MOD land 

Several broadcasters and online outlets, including the Guardian, report that the Chancellor George Osborne is seeking £20 billion in departmental cuts as part of the spending review, which will also include a sale of state land. The MOD currently owns around 1% of all UK land and we keep the size and location of our bases under constant review. Work continues to scope opportunities to significantly reduce the estate by up to 30% over the next 10-15 years to ensure that it is no larger than necessary to meet operational needs. The security of the nation and the requirements of defence are always paramount in our analysis as we strive to improve military capability and provide value for money for the taxpayer. This work follows on from previous MOD site disposals that contributed more than a third of the government’s land release target for 100,000 new homes. 

Scout vehicles

The Times carries a very positive article about the 589 new Scout vehicles which the Army will take start taking delivery of from the end of next year. The piece says that the vehicle could be used to counter threats from ISIL to a resurgent Russia, and includes comments from Chief of the General Staff, Sir Nicholas Carter, speaking at the Royal United Services Institute’s Land Warfare Conference. He says that Scout will provide “new ways on entering theatre rather than just by air or sea”, adding because the vehicle lacks a logistical ‘tail’ for maintenance, the Army will be able to deploy more soldiers at the attack end of a mission rather than in support roles; providing “greater utility at the policy level than we have currently from our locker of capabilities”.

This story is also carried on the Daily Mail website, which says the army will soon use a brand new armoured vehicle equipped with state-of-the-art systems to take soldiers up to 20 times deeper into enemy territory. Designed and built in the UK by General Dynamics, the new Scout SV will be used to counter threats from enemies such as ISIL and it was developed as part of a £3.5billion programme. It will replace the Scimitar light tank, which has been used by the army since the 1970s and most recently saw action in Afghanistan. The Scout is designed to give soldiers the ability to move quicker and further than ever before across a battle ground. It is also the first ever fully digital army vehicle.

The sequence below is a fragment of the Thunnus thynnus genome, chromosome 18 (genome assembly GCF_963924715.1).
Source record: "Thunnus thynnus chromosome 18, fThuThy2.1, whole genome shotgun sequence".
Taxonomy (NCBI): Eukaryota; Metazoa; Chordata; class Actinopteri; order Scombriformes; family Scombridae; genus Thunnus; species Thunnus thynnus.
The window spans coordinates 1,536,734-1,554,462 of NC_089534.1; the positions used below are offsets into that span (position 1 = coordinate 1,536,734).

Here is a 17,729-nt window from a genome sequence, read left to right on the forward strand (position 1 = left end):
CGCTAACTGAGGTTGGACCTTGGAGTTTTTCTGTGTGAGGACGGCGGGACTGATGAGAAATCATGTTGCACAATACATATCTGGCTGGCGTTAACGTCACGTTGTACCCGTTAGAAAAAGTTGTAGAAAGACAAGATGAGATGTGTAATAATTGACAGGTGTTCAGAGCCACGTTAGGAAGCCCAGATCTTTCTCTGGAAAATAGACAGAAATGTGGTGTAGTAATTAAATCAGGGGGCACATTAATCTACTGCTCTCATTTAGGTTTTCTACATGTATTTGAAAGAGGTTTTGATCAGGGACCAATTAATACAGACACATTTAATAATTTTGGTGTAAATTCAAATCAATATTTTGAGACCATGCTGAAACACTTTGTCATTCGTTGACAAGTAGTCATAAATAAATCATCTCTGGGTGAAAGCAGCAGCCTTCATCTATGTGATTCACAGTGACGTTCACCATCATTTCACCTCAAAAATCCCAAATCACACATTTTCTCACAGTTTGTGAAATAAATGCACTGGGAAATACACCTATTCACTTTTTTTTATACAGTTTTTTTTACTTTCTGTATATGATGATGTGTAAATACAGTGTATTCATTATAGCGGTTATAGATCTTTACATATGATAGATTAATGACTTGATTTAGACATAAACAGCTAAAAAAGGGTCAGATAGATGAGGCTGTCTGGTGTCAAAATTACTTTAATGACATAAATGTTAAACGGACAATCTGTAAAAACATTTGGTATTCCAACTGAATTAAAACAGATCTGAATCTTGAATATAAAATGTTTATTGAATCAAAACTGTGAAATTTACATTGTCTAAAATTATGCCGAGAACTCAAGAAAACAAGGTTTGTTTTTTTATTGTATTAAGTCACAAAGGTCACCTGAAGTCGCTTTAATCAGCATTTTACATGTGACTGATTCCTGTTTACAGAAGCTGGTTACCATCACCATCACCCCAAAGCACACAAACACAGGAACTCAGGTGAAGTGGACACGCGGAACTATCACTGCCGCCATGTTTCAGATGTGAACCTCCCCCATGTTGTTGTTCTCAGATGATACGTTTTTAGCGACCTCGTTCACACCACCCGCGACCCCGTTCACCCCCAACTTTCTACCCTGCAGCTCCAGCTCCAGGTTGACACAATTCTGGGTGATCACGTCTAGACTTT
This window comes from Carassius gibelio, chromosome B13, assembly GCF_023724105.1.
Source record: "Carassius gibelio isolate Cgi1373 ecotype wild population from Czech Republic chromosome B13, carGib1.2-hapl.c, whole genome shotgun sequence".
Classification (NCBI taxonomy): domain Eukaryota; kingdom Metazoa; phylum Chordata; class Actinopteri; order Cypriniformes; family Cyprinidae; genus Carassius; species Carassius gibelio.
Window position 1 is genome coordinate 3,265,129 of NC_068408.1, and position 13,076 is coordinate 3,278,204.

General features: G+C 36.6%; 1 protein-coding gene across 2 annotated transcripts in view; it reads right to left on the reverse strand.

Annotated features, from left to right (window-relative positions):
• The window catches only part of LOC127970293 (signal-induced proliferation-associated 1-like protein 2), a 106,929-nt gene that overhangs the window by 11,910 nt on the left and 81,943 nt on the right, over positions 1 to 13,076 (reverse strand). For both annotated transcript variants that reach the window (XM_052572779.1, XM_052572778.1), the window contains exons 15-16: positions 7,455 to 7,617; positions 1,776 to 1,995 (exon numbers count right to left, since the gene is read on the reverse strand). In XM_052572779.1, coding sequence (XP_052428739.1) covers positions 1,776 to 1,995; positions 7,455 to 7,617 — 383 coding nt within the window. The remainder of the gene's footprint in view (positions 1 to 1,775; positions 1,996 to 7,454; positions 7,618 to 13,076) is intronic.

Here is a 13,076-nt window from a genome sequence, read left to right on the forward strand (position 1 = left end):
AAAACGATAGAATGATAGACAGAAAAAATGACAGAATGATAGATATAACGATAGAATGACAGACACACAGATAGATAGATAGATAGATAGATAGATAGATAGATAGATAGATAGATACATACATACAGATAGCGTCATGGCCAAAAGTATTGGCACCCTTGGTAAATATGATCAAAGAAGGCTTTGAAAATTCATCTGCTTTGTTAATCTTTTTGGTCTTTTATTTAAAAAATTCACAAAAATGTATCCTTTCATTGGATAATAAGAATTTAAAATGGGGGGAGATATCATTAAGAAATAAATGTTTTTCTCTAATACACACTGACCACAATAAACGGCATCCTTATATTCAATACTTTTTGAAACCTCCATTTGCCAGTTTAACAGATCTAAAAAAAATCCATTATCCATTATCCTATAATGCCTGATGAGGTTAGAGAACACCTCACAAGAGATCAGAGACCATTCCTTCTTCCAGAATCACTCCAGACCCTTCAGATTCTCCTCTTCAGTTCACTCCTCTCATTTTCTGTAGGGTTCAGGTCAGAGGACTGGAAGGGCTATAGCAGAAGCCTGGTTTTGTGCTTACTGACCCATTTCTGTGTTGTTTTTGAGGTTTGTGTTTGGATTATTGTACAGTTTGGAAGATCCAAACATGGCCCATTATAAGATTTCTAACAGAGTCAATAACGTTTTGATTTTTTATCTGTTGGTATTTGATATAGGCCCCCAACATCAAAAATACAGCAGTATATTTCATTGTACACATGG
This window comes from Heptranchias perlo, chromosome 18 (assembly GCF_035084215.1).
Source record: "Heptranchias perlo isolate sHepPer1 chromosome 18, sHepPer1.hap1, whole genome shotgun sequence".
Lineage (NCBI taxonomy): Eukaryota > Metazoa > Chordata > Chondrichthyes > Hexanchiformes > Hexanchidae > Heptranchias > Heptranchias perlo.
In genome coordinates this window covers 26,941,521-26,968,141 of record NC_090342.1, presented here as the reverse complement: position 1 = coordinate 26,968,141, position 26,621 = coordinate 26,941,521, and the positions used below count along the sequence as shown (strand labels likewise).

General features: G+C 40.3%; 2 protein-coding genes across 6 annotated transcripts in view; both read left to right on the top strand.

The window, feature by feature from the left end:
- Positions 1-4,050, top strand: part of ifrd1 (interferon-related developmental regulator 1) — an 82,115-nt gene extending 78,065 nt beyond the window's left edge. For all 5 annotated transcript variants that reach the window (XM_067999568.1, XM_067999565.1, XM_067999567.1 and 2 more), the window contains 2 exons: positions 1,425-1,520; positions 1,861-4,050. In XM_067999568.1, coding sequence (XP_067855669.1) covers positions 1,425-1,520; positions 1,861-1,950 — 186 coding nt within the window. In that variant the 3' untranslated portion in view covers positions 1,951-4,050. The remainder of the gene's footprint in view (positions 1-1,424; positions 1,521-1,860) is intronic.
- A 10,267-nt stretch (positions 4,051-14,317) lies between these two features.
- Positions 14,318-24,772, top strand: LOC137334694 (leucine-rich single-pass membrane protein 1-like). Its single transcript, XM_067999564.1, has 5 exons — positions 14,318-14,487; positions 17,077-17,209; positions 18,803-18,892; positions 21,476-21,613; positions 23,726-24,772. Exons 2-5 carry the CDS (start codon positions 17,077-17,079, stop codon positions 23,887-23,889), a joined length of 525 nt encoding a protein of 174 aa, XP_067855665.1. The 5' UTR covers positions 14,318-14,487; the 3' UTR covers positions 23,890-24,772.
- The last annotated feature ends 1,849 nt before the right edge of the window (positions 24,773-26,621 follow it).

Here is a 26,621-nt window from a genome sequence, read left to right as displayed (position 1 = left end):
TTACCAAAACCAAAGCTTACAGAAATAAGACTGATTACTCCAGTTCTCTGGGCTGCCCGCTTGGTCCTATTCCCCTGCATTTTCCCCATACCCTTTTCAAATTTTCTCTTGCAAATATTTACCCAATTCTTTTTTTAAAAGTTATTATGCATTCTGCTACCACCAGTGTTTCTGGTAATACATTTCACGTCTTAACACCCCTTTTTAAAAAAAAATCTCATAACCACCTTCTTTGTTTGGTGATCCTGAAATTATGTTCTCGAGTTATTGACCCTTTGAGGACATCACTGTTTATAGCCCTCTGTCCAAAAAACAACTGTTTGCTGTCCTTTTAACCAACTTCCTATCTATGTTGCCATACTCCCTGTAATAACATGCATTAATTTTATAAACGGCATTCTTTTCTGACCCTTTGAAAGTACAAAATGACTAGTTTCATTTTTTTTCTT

Sexual harassment survey

The Daily Telegraph includes a story which reports that a culture of sexual harassment in the Army will harm the country’s ability to protect itself from attack. It follows the publication of a survey commissioned by the Army. The article quotes the report as saying the problem is so bad that it will impact on the Armed Forces’ “operational effectiveness”, with around 90% of women in the Army having been in situation where colleagues told “sexual jokes or stories”. The report also shows that almost 40% of servicewomen have received unwanted comments about their looks or sexuality in the past year, which is also mentioned by a news in brief in The Times. An Army spokesperson said:

The Chief of the General Staff is clear that this kind of behaviour has no place in our Armed Forces - or indeed any workplace. It needs to be stamped out and that is precisely why the Army is taking practical action to tackle it. The survey identified the extent to which both men and women are responsible for inappropriate behaviour, including sexual harassment. The results do not identify the type of incidents for which women were responsible; they cover the full range of behaviour from inappropriate comments and swearing to sexual assault.

Image of the day

The Prince of Wales Carrier travelling past the Royal Liver Building on the River Mersey
A block of the forthcoming HMS Prince of Wales carrier travelling past the Royal Liver Building on the River Mersey, Liverpool. The section will form part of the centre block of the second Queen Elizabeth-class aircraft carrier, which is under construction for the Royal Navy. It was being transported from Cammell Laird shipyard in Birkenhead to Rosyth.